Austin Alvarez has seen a lot of shocking situations over more than 40 years at Electric Boat Corporation in Connecticut. A division of General Dynamics, Electric Boat designs, builds and maintains nuclear submarines for the U.S. Navy. Alvarez, of Gales Ferry, CT, a staff engineer and technical leader for shock and structures development, received on May 22, 2010, an Alumni Achievement award from NJIT. The award highlighted his vital work affecting the safety and survivability of the Navy’s undersea fleet.
Alvarez’s service to submariners began with his 1968 degree in civil engineering. Although he enjoyed playing junior varsity basketball during his first two years at NJIT, he switched to intramural competition due to the demands of his academic program. Of that program, he says, “I had many outstanding courses and professors, but the writing course I had with Doc Estrin still stands out in my memory. Being able to write well and communicate effectively has been invaluable.”
Joining Electric Boat the year he graduated, Alvarez has ably applied all of his skills in the course of a career that began, as he recalls, when engineers worked with slide rules. As in every field, the introduction of computers was revolutionary. Dynamic shock analysis was among the key applications for Electric Boat ― facilitating sophisticated modeling of the forces generated by events such as underwater explosions and their effects on submarine structures and attached equipment.
Alvarez had the opportunity to specialize in this analytical area early on at Electric Boat. He subsequently led efforts to bring a number of significant advances on board, including the application of the Underwater Shock Analysis Code to submarines.
In addition to his NCE degree, Alvarez has an MS in civil engineering from the University of Connecticut and an MBA from Rensselaer. He is a Professional Engineer registered in Connecticut. Numerous awards attest to his professional accomplishments. In 2005, he received the General Dynamics Technology Excellence Award for his contributions to structural engineering and shock design and analysis. In 2009, he was inducted into the University of Connecticut, Academy of Distinguished Engineers and honored with a Lifetime Achievement Award from the Shock and Vibration Information Analysis Center.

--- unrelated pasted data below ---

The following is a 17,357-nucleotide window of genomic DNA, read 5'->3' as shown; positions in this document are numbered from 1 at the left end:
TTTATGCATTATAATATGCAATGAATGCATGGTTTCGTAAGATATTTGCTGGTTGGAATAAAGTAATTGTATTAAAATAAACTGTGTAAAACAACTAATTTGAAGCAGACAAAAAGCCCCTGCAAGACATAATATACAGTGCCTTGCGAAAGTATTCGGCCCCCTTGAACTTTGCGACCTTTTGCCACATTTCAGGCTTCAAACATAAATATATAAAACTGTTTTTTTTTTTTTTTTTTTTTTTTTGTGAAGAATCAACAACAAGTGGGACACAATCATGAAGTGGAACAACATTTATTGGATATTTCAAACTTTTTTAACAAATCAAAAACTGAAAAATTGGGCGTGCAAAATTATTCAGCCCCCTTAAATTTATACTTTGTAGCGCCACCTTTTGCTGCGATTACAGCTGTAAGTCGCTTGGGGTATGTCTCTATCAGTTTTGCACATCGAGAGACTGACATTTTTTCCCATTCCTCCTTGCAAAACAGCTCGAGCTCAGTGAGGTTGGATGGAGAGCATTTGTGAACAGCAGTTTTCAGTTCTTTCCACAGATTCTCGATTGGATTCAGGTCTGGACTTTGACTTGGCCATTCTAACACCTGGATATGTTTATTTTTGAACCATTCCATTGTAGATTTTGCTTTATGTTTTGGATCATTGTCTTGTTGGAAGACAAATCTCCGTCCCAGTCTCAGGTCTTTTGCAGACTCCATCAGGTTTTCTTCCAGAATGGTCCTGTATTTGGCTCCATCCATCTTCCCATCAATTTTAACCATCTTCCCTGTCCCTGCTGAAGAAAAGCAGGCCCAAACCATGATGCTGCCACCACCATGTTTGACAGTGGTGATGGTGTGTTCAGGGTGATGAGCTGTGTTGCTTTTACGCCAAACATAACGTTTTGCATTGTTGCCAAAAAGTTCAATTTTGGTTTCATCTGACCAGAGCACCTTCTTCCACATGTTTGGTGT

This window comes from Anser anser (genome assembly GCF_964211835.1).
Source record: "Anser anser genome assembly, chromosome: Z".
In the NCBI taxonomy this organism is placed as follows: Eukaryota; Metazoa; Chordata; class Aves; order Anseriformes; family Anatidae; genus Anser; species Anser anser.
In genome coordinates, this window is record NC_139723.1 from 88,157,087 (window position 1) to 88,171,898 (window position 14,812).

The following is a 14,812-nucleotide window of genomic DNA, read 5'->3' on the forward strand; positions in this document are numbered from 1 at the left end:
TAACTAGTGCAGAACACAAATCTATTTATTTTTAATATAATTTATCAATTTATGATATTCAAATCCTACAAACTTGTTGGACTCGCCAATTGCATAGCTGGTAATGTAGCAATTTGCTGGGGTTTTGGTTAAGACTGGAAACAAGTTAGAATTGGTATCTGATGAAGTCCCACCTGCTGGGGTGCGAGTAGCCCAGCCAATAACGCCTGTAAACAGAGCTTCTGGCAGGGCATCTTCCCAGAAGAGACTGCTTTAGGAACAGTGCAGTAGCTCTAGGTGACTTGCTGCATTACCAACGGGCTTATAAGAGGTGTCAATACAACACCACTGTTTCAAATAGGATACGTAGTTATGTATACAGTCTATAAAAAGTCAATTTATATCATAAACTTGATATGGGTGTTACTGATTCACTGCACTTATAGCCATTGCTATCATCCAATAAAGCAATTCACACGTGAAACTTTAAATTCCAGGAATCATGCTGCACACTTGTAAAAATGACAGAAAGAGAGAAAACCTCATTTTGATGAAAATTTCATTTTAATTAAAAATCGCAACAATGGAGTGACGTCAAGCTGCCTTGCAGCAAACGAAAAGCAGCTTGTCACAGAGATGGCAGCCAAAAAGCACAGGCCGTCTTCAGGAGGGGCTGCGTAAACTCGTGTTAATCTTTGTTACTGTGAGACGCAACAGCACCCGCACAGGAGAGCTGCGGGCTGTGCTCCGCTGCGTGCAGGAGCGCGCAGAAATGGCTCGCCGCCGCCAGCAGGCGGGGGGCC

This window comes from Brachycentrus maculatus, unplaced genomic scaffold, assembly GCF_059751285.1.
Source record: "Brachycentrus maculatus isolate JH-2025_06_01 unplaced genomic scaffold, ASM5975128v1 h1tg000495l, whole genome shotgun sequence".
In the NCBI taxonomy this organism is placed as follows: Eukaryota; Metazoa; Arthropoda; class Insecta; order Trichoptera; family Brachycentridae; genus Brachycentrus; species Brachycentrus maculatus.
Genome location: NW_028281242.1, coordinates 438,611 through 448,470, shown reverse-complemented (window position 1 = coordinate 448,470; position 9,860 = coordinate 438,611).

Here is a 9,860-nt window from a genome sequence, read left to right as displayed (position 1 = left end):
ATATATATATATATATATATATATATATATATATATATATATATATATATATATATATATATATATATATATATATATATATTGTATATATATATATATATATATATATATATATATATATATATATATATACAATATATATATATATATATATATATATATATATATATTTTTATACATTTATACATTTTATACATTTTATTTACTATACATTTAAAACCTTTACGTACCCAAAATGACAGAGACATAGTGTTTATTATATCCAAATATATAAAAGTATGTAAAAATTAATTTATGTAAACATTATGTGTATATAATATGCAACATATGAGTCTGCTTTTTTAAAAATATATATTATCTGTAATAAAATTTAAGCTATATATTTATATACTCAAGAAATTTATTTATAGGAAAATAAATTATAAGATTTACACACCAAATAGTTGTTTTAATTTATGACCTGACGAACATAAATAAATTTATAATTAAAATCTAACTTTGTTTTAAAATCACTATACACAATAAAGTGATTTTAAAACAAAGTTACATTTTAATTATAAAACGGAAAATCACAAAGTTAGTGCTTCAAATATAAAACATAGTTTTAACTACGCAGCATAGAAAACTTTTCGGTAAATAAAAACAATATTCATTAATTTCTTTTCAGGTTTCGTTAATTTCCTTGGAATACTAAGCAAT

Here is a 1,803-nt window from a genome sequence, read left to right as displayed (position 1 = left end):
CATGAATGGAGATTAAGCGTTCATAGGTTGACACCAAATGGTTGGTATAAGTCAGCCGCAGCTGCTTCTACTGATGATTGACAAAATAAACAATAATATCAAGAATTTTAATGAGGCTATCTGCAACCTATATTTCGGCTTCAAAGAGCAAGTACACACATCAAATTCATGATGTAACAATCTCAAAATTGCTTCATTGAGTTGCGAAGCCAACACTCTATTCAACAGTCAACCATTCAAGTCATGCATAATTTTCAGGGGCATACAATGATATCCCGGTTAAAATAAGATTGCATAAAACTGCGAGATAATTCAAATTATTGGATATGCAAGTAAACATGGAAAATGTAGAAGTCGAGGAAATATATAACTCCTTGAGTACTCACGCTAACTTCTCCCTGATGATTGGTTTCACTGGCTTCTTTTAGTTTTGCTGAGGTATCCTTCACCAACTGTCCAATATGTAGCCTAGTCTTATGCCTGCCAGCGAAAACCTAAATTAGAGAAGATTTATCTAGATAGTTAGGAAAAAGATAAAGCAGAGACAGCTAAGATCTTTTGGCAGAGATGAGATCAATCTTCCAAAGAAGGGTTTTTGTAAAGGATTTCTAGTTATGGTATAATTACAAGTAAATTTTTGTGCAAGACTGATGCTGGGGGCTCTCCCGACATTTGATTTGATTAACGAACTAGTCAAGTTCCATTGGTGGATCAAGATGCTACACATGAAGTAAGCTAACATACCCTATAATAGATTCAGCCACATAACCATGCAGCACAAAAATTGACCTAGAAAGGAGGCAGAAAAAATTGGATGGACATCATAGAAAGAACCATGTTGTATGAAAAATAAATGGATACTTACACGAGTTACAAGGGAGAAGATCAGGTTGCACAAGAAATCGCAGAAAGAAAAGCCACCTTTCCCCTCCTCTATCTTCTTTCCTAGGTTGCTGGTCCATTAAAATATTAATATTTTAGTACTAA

Alvarez is succinct when it comes to characterizing his four decades with Electric Boat: “I’ve never been bored a day on the job. There are always new challenges.” Not long ago, he even had a major assignment with echoes of a part-time job he held while an undergraduate. As an undergraduate student, Alvarez worked part-time and summers for the Newark engineering firm that had designed several new buildings for NJIT’s expanding campus, and he inspected concrete poured for the structures.
For a multi-year project launched in 2004, Alvarez led the design team that conceived unique strategies for using reinforced concrete to extend the service life of Electric Boat’s three graving docks ― the massive facilities where submarines are built and repaired. The legacy for the U.S. Navy and the nation is that Graving Docks 1 and 2 have been certified for 50 more years of service and Graving Dock 3 for 75 more years.